Three-Car Accident—Who Pays?

Posted on: Fri Jan 1

Three-Car AccidentWho Is Financially Liable in a Multi-Vehicle Crash?

Car accidents lead to different types of economic loss for those involved. In addition to property damage to vehicles, those with injuries amass medical treatment costs and sometimes lose a significant portion of their household income because they cannot work for weeks or months. Determining who is financially liable sometimes poses challenges for law enforcement, lawyers, and insurance companies when two vehicles crash, but the task can become especially difficult when multiple vehicles collide in an accident.

Three or more vehicles in a crash mean three or more drivers and their insurance companies are involved in a claim, making multi-vehicle accident injury claims more complex. If you have suffered injuries in a traffic accident that involved three or more vehicles, then contact an experienced car accident lawyer as soon as possible.

Below we provide information about common types of multi-car accidents, the standards for proving negligence, evidence relevant parties rely on to build their case against other drivers, and how courts divide financial liability in multi-vehicle crashes.

Types of Crashes that Involve Multiple Vehicles

A wide range of traffic collisions lead to multi-car accidents, but some occur more often than others. They include:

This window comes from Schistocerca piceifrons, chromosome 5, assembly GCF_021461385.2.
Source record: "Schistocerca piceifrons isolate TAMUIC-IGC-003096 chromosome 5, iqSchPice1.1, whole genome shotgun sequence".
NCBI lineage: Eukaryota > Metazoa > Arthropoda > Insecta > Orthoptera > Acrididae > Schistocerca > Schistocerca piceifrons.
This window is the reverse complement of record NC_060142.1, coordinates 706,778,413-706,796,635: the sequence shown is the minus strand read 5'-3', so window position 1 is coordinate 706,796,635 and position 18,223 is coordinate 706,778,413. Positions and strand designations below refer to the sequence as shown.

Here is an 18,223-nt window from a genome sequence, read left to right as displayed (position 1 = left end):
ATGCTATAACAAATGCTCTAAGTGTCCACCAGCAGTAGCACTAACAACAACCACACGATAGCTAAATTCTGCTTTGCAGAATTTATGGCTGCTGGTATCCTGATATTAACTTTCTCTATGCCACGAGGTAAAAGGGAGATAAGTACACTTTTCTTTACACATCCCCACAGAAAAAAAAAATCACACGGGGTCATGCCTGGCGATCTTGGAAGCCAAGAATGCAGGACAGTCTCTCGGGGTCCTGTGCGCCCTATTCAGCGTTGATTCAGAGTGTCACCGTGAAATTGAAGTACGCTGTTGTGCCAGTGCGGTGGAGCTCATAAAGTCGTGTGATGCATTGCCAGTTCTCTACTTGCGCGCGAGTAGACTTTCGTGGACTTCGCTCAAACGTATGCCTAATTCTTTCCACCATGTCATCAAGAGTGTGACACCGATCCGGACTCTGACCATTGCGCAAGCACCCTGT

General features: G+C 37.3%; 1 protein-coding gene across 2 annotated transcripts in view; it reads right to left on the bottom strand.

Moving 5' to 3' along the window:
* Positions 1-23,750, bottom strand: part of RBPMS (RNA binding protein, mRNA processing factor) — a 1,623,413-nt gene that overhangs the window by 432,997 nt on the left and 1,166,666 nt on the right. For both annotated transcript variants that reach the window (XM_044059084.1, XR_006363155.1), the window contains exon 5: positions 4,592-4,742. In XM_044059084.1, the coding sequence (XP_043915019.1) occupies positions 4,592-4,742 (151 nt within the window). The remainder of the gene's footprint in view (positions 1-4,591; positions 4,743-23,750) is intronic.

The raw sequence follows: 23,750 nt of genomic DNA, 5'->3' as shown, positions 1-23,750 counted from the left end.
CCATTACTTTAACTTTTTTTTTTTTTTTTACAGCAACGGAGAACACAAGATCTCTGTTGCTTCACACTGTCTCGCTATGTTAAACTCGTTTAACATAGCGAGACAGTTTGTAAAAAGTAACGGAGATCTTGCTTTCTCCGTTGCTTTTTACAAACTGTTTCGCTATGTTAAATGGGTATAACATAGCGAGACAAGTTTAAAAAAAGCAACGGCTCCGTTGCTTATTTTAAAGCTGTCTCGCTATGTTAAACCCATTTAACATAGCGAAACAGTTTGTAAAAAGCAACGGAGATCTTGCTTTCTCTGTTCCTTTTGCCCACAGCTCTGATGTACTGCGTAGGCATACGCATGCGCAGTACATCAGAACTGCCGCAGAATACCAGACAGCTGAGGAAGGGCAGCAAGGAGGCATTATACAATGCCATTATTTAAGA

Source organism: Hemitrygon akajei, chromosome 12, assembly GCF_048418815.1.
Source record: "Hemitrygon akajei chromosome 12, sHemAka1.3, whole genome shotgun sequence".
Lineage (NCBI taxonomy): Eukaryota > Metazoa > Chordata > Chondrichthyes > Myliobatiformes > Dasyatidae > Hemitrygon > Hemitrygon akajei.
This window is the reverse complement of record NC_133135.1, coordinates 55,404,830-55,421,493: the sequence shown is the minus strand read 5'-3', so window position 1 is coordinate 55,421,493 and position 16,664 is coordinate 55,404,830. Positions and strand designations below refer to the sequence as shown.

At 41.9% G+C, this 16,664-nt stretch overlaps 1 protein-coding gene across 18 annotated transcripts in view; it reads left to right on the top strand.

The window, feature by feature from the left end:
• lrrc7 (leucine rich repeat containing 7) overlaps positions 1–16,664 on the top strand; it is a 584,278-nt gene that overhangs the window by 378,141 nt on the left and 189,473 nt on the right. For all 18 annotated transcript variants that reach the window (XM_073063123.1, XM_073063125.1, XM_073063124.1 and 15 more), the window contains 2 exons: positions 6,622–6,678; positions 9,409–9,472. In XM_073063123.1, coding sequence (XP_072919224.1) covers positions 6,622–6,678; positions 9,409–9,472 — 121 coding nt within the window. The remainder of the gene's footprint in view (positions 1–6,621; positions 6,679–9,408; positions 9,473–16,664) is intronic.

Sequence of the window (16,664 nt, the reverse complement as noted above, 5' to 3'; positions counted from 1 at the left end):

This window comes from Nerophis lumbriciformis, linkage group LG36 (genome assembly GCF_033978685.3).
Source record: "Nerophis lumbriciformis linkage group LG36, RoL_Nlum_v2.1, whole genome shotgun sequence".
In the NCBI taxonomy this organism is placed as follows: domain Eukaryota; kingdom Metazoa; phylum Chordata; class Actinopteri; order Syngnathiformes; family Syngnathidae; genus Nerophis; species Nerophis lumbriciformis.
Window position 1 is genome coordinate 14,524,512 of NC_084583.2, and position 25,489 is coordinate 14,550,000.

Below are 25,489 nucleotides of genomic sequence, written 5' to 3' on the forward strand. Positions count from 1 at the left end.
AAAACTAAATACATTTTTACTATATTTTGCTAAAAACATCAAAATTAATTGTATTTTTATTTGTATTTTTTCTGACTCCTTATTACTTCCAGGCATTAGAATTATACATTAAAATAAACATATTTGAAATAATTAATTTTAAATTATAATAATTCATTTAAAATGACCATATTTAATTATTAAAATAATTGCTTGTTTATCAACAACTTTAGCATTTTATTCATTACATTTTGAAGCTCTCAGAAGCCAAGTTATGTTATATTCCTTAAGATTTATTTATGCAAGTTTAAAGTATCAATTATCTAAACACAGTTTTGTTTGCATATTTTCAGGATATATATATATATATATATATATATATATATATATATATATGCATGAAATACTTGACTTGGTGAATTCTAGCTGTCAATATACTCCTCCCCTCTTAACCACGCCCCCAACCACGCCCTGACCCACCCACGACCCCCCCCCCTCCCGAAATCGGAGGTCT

Rear-end Collisions

Rear-end accidents sometimes start a chain reaction that ends up involving several vehicles. One motorist strikes the rear of another car and pushes it into the vehicle in front of them, and so on. Depending on the speed and situation of the initial strike, the chain reaction from one rear-end collision can move in one or both directions.

Head-on Collisions

It’s common for head-on collisions to block one or more lanes of traffic. In busy areas with heavy traffic, nearby motorists cannot always react quickly and avoid a crash. Head-on collisions can lead to dangerous, and sometimes fatal, multi-vehicle pileups.

T-bone Collisions

T-bone collisions typically occur at intersections, where crossing lanes of traffic pose a danger of accidents. When other traffic is around, motorists must react quickly to avoid being part of the crash. The speed at which a T-bone accident occurs can impact whether other vehicles are involved in a crash. High speed provides enough force for the striking vehicle to push a car into oncoming traffic and lead to a multi-car accident

Determining Liability in a Multi-car Accident

Determining who is financially responsible for a traffic accident can get complicated. One driver might have financial responsibility for damages in a multi-car accident, but multiple drivers can often share liability depending on the circumstances.

To sort out who owes who, lawyers must determine:

  • Every driver who had a legal duty of care towards other motorists on the road;
  • Which driver(s) breached a duty of care in operating a vehicle;
  • Which breaches of duties of care led to which injuries and losses.

Proving that a driver caused an accident is arguably the most challenging aspect of proving liability in a multi-vehicle crash. Multiple drivers can contribute to the cause of an accident and each driver may seek to shift the blame to someone else. Some motorists may even lie to avoid their share of financial liability. Attorneys and insurance carriers sometimes employ accident reconstruction experts to understand exactly how a multi-car collision happened.